By Fidel “Butch” Montoya
For too long we have relied upon the Democratic Party to be our ally in the fight for comprehensive immigration reform and other important issues affecting our community. With the start of the new Obama Administration, the issue of immigration reform has already been pushed to the bottom of the President’s agenda, partly because it seems there is always a ‘more important issue’ facing our country.
The President’s Chief of Staff, Rahm Emanuel, we must not forget, pushed Democratic House members to vote for HB 4437, which in turn was denounced by millions of Latino protestors from coast to coast in the streets of our cities. Actually, HB 4437 will go down in history as the reason why the Latino community was not afraid to take to the streets to demand the defeat of this hateful legislation.
Emanuel also encouraged House members of Congress to support the SAVE Act, and openly sought Democrats to co-sponsor this legislation. Again, it was legislation that would make life more problematic for undocumented workers and could eventually push thousands of workers out of their jobs by relaying on a computer system called ‘E-verify’ that the government even admits is not very reliable.
We must not be lulled into thinking that Emanuel will change his stripes overnight and in my opinion, will continue to provide anti-immigrant advice to President Obama. As the Chief of Staff, Emanuel will be the President’s most important member of his inner circle in the White House.
This week, national Latino advocates met in Washington, D.C. to devise a strategy of priority issues that affect the Latino community. Fresh from the election, where Latinos voted two to one in favor of Obama over McCain, there is a sense from these leaders that President Obama ‘has to’ listen to our concerns.
I trust they kept in mind that in order to keep comprehensive immigration reform alive, Emanuel must be kept in check. The bottom line, in the inner circle of the President is someone who is not our friend.
In fact, John Trasviña, president of the Mexican American Legal Defense and Education Fund, made the comment, “we have friends in high places” in the Obama Administration. Trasvina pointed to Latinos who were appointed to high level Cabinet positions within the government.
Tina Tchen, the White House director of public liaison, delivered a message from the President to the Latino leaders which gathered to map out priorities. “You showed how powerful you are on November 4” and the Presidential appointments are “a measure of my commitment” to ensure that appointments reflect the diversity of our country.
Wanting to cash in for supporting the President, Latino leaders prioritized what they wanted from the President. Not surprising, immigration reform was at the top of the list.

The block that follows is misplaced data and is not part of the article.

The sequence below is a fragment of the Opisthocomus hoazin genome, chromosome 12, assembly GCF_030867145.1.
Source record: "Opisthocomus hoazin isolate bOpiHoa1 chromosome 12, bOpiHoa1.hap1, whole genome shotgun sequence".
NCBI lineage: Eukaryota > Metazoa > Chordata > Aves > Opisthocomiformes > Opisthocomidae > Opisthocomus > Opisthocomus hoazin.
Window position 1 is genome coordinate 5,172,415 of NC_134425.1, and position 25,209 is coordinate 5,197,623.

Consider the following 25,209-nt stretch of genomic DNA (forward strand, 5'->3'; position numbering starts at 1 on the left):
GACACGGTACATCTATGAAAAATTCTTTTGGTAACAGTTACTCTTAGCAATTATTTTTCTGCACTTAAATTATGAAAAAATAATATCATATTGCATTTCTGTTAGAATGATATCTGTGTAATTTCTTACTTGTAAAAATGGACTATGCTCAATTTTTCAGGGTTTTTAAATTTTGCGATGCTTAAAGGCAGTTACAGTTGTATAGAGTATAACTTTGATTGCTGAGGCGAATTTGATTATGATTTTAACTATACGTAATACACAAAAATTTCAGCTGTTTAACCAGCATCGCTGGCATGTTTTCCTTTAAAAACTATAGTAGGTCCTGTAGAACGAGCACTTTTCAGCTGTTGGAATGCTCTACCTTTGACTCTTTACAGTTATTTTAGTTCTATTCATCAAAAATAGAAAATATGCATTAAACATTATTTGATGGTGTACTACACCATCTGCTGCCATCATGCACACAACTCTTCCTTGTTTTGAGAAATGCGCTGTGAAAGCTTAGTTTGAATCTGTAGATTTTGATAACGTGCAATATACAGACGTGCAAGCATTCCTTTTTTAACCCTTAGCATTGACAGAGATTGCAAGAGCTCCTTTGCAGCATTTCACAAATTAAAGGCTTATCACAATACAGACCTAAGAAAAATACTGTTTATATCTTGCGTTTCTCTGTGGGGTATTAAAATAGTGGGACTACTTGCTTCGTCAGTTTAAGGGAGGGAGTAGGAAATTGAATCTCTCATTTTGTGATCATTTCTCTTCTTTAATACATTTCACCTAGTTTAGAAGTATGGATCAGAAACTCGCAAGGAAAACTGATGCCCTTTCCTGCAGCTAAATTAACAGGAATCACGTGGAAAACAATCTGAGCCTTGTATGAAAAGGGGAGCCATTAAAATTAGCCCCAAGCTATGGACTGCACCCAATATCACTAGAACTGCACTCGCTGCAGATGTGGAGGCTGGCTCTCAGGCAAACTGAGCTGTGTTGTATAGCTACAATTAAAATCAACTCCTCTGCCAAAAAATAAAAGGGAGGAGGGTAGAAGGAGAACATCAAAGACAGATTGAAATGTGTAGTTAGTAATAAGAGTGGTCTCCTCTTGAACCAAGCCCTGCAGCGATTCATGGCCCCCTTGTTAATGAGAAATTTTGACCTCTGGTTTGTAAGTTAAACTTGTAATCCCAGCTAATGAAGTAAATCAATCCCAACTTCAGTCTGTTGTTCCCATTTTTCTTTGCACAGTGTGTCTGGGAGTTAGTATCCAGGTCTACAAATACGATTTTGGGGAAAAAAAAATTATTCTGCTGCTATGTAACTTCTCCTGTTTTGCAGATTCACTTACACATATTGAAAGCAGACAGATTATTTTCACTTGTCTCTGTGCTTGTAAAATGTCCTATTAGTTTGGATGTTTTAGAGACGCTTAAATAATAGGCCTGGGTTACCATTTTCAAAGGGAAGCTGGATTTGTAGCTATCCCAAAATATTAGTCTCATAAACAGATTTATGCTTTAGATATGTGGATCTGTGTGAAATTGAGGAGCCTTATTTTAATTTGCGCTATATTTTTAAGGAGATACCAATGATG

The president of the League of United Latin American Citizens, or Lulac, Rosa Rosales said, “It’s also our responsibility, as leaders in our community that they hear from us.” Making the point that the Latino vote cannot be ignored again, Rosales made it clear that the Latino voter made a difference in this year’s election.
Looking back at the election, lost in the news, or better said, ignored by the mainstream news media, McCain spoke forcibly about the need for immigration reform in a speech he gave with business leaders in San Jose back in May, 2008.
McCain openly admitted, “Senator Kennedy and I tried very hard to get immigration reform, a comprehensive plan, through the Congress of the United States,” he said. “It is a federal responsibility and because of our failure as a federal obligation, we’re seeing all these various conflicts and problems throughout our nation as different towns, cities, counties, whatever they are, implement different policies and different programs which makes things even worse and even more confusing.”
Even McCain knows that comprehensive immigration reform should be a priority for the new Obama Administration; it is too bad that Chief of Staff Rahm Emanuel is not our friend when it comes to immigration.
As Latino leaders put their list of policy issues together for President Obama to consider, and remind the President Latino voters made a difference in the election, the Latino community holds another hot hand in the game of political poker.
We will soon start counting the number of people in our country for the national 2010 census. The Latino community is the fastest growing ethnic group in our country and will certainly affect how congressional districts will be redrawn.
If the Latino vote made a difference in the last election, both political parties need to not only pay more attention to the Latino community, they will need to ensure that their political platforms favor issues and policies that are important to the Latino community.
For starters, to the Republican Party, it means backing off from their anti immigrant policies and hateful rhetoric.
Simon Rosenberg, the president and founder of the progressive think tank, the New Democratic Network, says the Latino vote can no longer be ignored by any party.
Rosenberg also believes the prospect of newly redrawn congressional districts after the 2010 census which will favor Latinos, enemies of comprehensive immigration reform will need to consider the consequences if they continue to oppose passage of immigration reform.
One important predicament Rosenberg points out should make the Republican Party in particular call for a full retreat from their campaign of hate and fear against Latinos.
“I anticipate a dramatic shift in power toward heavily Latino parts of the United States” following the redistricting, Mr. Rosenberg said. “Remember: in redistricting, we count people, not citizens.”
I wonder if Chief of Staff Emanuel will be paying attention to the 2010 census redistricting?
Fidel “Butch” Montoya
H. S. Power & Light Ministries – Latino Faith Initiative
Denver, Colorado 80212